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Re: [fluid-dev] Another application using FluidSynth announced

From: David Henningsson
Subject: Re: [fluid-dev] Another application using FluidSynth announced
Date: Wed, 07 Sep 2011 22:38:28 +0200
User-agent: Mozilla/5.0 (X11; Linux x86_64; rv:7.0) Gecko/20110828 Thunderbird/7.0

On 09/07/2011 08:08 PM, Pedro Lopez-Cabanillas wrote:
On Wednesday 07 September 2011, Matt Giuca wrote:
In this situation, it was the Wesnoth team themselves that published
the game in the App Store (for a fee as well). Apparently the core
team were okay with it, but one of the contributors, Rusty Russell,
disagreed and raised a stink.

He has a point. What good is a license if some (but not all) of the
team can decide to violate it later on?

The game was released under the GPL. I don't see a license violation committed 
by the release team.

Hmm, but whoever put it on the app store, or intended it to be put there, are either doing the violation themselves or actively promoting someone else (Apple) to do the violation.

I will assume
we're dealing with the more blurry issue of people who release the
modifications' source code, but which end users technically can't make
use of (because the only way to install the software is to get the
unmodified version from Apple).

You are assuming too much here. We don't know under which license Rouet 
Production is going to release his product in October.

That is a fair point, and we should probably give them a ping before speculating too much, but looking from the front page of Rouet Production, it seems already available.

In that case, I would still say it is a violation of the *spirit* of
the LGPL because it violates this nice symmetry of the FS developers
saying to the downstream developers (Slide Control, for example), "You
can make modifications to this software however you like, but when you
pass it on, you must extend the same freedom to your users."

And how do you know that they are modifying FS, and not respecting the license 

We also don't know which version of FS they use (maybe 1.0.9, the last one not requiring glib?), so we don't even know who of us are copyright holders.

I can't say whether it violates the letter of the LGPL (v2), since I'm
not a lawyer. But my reading of it (as I went into detail on here

Maybe you know much more than I, then. Is Paul Brossier, the guy that posted 
that question, working for Rouet Production? Are them related somehow?

, is
that it's probably a violation of both Section 6 and 10. Section 6
says that you must "Accompany the work with ... the complete
machine-readable "work that uses the Library", as object code and/or
source code, so that the user can modify the Library and then relink
to produce a modified executable containing the modified Library" --
aside from requiring relinking, this also has the problem that most
users (those without an Apple developer license) will not have the
ability to produce a modified executable, so you cannot satisfy this

You need a compiler and some other tools to produce an executable in any platform. To 
compile FluidSynth for  Linux you need to accept a license of the GCC compiler as well, 
which is also the official iOS and Mac OSX compiler, distributed by Apple under the GPL,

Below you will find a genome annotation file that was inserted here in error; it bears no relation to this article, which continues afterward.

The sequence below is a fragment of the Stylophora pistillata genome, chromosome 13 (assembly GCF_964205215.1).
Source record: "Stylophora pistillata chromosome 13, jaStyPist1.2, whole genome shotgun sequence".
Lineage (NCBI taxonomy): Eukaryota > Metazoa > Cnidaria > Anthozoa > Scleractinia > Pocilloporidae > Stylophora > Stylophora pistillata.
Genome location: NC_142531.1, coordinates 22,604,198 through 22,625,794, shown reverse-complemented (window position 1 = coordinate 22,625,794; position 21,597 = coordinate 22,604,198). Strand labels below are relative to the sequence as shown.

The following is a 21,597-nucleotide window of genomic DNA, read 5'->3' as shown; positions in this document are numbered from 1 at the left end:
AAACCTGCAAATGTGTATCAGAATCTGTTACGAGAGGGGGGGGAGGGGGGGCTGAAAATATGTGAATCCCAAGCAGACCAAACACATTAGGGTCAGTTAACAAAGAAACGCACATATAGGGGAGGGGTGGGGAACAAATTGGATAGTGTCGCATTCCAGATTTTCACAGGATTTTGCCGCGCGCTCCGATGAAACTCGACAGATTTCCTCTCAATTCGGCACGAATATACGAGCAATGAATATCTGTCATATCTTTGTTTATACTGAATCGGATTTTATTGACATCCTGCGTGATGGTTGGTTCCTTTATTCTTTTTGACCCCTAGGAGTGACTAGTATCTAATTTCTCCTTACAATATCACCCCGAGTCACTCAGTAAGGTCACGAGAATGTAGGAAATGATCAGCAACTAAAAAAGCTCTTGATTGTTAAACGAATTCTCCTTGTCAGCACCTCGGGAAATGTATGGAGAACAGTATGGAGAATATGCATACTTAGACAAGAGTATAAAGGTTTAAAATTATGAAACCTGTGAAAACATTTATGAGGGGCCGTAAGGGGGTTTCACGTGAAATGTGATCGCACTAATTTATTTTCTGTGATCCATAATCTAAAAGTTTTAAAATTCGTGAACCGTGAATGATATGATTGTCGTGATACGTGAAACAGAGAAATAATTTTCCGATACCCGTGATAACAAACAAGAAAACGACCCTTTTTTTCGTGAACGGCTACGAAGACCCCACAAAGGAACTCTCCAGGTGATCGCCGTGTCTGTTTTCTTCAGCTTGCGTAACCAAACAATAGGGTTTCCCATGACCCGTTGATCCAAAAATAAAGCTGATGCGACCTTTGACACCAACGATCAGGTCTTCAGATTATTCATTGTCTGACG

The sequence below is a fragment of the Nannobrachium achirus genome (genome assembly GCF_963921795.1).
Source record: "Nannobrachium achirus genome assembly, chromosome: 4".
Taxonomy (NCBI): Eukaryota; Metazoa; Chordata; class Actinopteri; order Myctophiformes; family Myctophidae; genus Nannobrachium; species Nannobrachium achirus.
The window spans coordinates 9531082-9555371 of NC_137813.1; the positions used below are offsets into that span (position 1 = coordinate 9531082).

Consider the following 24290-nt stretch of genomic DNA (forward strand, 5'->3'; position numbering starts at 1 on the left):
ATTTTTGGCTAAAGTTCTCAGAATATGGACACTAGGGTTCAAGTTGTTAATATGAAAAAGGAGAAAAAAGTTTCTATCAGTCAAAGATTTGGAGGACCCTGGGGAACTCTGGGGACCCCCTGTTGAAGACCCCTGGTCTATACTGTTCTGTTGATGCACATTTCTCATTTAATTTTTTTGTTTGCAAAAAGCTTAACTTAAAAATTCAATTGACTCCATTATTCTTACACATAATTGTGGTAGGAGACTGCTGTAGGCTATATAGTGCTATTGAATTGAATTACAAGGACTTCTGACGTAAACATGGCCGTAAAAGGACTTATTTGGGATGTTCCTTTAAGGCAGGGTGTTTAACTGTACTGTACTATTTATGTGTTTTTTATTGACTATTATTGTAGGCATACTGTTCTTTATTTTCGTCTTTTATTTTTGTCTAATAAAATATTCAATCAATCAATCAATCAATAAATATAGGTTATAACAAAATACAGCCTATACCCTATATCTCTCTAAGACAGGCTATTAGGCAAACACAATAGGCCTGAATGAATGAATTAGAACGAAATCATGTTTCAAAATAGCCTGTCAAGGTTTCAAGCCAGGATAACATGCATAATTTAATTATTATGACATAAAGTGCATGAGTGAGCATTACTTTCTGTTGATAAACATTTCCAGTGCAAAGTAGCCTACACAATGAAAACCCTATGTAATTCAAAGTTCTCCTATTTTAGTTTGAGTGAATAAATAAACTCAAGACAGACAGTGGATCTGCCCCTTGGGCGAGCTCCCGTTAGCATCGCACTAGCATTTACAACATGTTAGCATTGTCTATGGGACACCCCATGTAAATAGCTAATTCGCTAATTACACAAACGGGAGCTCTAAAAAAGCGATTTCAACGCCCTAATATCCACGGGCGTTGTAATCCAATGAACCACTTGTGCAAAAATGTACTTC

of course. You can download the Xcode package from Apple (containing GCC and other tools) 
to build Mac and iOS applications, and it doesn't cost money. Note that 
"gratis" is not required by the GPL, anyway.

I'm unfamiliar with exactly how development for iPhone works here. If I develop for iPhone, how do I put my own software on there? I mean, even Apple would think there should be a way to test your software on the real thing before publishing? Is that a legitimate path for distributing source code to e g FluidSynth?

Section 10 says that "You may not impose any further
restrictions on the recipients' exercise of the rights granted
herein," and the App Store does impose additional restrictions on the
use of the software.

And _this_is_the_real_problem_ with Apple's App Store. By distributing a GPL 
program with additional restrictions, they are violating the GPL. Not the 
program authors, or the release team, but Apple.

IMO, since everybody know that this is what Apple does, I'd say whoever puts (L)GPL binaries there, is also responsible. Like giving out free guns to serial killers.

When the VLC developers (http://www.videolan.org) protested against Apple 
because the distribution of VLC in the App Store was imposing restrictions on 
top of the GPL, the reaction from Apple was to pull VLC from the store [1], 
because Apple don't want to respect the rights given by the GPL to their 
customers, and of course they don't want to face a copyright lawsuit either. 
The same happened with GNU Go [2].

So, my opinion is that if you publish a GPL program in the Apple Store, you may 
be losing your time because Apple will remove your product from the store as 
soon as anybody raises his voice. There are other distribution channels for Mac 
and iOS, anyway.

And of course any product including FluidSynth, released for iOS or any other 
platform, must respect the LGPL license of FluidSynth, choosing a compatible 
license [3].

As for my own opinion, I tend to be pragmatic in the sense that I look for practical possibilities rather than the letter of the law.

But even if Rouet would plan not to give out source code to the extent needed to relink FluidSynth, one thing keeps bothering me. They actively chose to credit us by having our logo at startup, mentioning it on Youtube etc. This is positive, and they could have just have hidden that fact away and the chances anyone would notice it would be fairly small I guess. I'm just afraid that going after them with threats will lead to the next iPhone app developer just using FluidSynth without telling anyone instead, and likely getting away with it.

// David

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